Bottle Deposit: How “To Pant” in Norway

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Plastic recycling is a fundamental part of everyday life in Norway. That's made easier by the “pant” bottle deposit scheme. Here's how it works.

One of the many things I've had to adjust to in Norway is the different approach to waste and recycling. As with many countries, Norway collects and recycles plastic. But for plastic drinks bottles and aluminium drinks cans, there's a completely different system.

Plastic drinks bottles in Norway.

The “pant” in Norway is the deposit you pay whenever you buy a drink in a plastic bottle or aluminium can from a Norwegian supermarket. Typically two or three kroner depending on the size of the bottle, the pant makes drinks noticeably more expensive.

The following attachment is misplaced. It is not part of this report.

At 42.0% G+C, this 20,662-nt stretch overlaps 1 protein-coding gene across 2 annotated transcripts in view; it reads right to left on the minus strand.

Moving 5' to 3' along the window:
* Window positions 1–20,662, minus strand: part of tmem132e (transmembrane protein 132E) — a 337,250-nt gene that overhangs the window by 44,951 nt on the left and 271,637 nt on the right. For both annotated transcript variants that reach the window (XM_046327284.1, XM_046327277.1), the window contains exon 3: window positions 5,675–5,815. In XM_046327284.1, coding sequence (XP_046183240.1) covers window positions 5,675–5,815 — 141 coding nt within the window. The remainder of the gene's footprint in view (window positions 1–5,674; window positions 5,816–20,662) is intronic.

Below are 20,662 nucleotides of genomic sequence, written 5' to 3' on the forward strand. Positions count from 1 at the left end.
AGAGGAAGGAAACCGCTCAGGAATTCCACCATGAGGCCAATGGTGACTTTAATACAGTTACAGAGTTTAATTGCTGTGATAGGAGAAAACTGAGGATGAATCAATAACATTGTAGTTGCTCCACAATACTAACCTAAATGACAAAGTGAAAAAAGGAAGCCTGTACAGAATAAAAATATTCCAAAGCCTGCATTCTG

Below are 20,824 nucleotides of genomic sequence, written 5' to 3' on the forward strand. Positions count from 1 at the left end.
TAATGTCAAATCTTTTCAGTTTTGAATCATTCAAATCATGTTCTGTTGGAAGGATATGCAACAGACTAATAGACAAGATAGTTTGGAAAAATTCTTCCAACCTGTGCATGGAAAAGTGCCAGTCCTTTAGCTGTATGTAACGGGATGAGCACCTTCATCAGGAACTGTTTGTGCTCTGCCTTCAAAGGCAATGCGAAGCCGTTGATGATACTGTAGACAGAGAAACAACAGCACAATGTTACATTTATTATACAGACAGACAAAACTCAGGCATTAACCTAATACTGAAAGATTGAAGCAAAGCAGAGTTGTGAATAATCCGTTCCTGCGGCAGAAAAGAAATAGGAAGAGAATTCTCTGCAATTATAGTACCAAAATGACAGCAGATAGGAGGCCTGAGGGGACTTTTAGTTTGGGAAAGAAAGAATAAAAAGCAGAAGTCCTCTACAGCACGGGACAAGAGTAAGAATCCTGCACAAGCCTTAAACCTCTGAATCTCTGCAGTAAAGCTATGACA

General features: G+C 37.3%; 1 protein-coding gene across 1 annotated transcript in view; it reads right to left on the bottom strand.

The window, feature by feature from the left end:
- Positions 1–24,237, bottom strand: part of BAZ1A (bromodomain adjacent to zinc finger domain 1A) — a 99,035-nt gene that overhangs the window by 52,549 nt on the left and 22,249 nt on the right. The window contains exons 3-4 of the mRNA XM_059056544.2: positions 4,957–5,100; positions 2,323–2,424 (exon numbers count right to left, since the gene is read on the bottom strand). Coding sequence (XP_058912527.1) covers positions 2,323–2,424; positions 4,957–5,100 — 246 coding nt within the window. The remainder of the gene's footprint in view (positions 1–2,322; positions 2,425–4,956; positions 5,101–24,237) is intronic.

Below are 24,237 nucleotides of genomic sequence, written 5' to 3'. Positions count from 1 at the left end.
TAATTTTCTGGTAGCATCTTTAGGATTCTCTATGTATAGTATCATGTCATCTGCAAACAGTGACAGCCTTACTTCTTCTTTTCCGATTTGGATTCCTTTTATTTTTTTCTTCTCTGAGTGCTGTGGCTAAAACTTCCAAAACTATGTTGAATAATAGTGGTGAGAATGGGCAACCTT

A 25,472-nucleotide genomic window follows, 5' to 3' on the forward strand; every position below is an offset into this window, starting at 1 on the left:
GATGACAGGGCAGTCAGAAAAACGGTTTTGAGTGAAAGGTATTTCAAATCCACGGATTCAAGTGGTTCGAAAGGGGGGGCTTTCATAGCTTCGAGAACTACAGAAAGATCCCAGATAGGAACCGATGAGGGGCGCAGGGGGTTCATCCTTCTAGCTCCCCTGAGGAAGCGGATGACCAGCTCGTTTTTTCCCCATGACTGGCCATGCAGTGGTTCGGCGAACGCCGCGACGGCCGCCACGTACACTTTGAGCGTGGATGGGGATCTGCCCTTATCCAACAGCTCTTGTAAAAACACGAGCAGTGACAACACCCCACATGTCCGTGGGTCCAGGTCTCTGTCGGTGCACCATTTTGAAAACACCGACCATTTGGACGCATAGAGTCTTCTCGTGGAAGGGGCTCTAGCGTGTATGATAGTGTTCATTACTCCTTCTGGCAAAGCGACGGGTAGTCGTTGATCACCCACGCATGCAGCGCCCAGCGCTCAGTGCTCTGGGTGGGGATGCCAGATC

But, when you return the bottle to the supermarket, you get a refund of the deposit you paid. Simple! Now, let's look into the process in a bit more detail.

Using a pant machine

Returning items for the deposit has long been a part of Norwegian society. Most supermarkets contain “reverse vending” machines which take the bottles and cans in exchange for a receipt, which you cash in at the till.

Typically, the machine is located in the foyer of all supermarkets, but sometimes they are inside. In larger shopping malls, the machine may be located outside but near the entrance to the supermarket.

Pant bottle deposit machine in Norway. Photo: SiljeAO / Shutterstock.com.
Pant bottle deposit machine in Norway. Photo: SiljeAO / Shutterstock.com.

You can feed in other bottles and cans too (for example some cans from the duty-free don’t have pant) and the machine still takes them for recycling, you just don’t get any credit.

If you prefer, you can donate the refund to charity in some machines. This takes the form of a lottery. To enter, you press a button on the machine which donates the total amount. If you win, the machine will print out a receipt.

Collecting bottles and cans